Land use intensification: The promise of sustainability and the reality of trade-offs

Adrian Martin, Brendan Coolsaet, Esteve Corbera, Neil Dawson, Janet Fisher, Phil Franks, Ole Mertz, Unai Pascual, Laura Rasmussen, Casey Ryan

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Land use intensification is widely considered to be an essential strategy for achieving global goals to eliminate poverty and to avoid damaging losses of ecosystem services. This chapter investigates whether current land use intensification activities are achieving these twin goals. To do so, it reviews a body of academic literature that reports on case studies in which both social and ecological outcomes of intensification are reported. There are two main findings. First, there are relatively few cases in which land use intensification is clearly succeeding in these twinned objectives. There are many more cases in which, for example, short-term income or productivity gains from land use intensification are resulting in long-term diminution of biodiversity and ecosystem services. Studies with longer-term perspectives are already seeing how such trade-offs are leading to negative feedbacks for human wellbeing, especially for marginalised social groups. Secondly, we learn most from those studies that a) go beyond measuring production and income to measure multiple dimensions of wellbeing and ecosystem services, b) monitor dynamics of outcomes across longer time periods and across landscapes and c) disaggregate outcome measures to identify outcomes for different social groups.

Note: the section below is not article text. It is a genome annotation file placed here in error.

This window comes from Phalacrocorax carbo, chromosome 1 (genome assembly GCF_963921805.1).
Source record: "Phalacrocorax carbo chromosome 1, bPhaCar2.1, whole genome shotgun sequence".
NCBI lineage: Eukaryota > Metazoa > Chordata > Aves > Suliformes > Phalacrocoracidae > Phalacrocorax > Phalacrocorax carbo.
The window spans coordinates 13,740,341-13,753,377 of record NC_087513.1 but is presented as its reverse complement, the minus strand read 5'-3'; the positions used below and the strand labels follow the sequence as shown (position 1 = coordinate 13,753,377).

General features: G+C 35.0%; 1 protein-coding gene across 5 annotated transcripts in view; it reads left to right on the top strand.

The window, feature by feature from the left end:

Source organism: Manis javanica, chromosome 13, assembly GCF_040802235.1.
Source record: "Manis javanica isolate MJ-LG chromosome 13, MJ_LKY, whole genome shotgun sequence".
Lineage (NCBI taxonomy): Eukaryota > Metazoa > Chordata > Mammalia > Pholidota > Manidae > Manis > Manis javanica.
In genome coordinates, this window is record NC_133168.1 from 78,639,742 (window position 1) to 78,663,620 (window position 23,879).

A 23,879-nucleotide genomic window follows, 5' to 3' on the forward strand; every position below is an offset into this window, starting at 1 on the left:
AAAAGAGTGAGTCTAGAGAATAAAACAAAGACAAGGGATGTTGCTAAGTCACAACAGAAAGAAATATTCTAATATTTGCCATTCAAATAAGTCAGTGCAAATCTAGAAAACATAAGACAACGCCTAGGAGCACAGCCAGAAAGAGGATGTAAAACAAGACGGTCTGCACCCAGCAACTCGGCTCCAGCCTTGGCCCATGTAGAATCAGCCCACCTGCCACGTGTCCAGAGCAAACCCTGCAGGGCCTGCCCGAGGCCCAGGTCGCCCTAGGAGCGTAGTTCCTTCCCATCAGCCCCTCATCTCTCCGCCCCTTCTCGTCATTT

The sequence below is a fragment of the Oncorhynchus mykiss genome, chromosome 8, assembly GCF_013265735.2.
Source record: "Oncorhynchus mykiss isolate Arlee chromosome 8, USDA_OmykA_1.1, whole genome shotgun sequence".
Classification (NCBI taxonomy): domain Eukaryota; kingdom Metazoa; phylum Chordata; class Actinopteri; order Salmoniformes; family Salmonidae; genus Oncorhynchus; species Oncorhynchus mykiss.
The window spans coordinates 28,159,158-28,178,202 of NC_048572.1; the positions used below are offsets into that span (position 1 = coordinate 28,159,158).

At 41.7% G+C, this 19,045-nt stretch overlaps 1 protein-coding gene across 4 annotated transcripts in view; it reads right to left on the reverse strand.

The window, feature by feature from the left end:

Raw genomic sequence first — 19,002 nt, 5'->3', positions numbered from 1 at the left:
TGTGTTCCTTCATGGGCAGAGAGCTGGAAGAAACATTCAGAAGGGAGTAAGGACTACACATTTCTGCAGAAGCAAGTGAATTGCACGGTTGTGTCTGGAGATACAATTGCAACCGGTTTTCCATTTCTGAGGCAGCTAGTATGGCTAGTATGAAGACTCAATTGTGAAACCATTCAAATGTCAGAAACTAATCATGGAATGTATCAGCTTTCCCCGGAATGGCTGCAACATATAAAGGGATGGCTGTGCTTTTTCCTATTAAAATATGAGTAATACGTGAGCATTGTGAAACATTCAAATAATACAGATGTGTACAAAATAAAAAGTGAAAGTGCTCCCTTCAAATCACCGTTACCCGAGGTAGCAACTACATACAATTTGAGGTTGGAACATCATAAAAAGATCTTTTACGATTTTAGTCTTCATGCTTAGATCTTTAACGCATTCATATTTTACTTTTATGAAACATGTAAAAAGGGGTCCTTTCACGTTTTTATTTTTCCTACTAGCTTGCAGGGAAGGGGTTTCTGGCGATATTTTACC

Original languageEnglish
Title of host publicationEcosystem Services and Poverty Alleviation
Subtitle of host publicationTrade-offs and Governance
EditorsKate Schreckenberg, Georgina Mace, Mahesh Poudyal
Place of PublicationLondon
ISBN (Electronic)9780429016295
ISBN (Print)9781138580848, 9781138580831
Publication statusPublished - 27 Apr 2018

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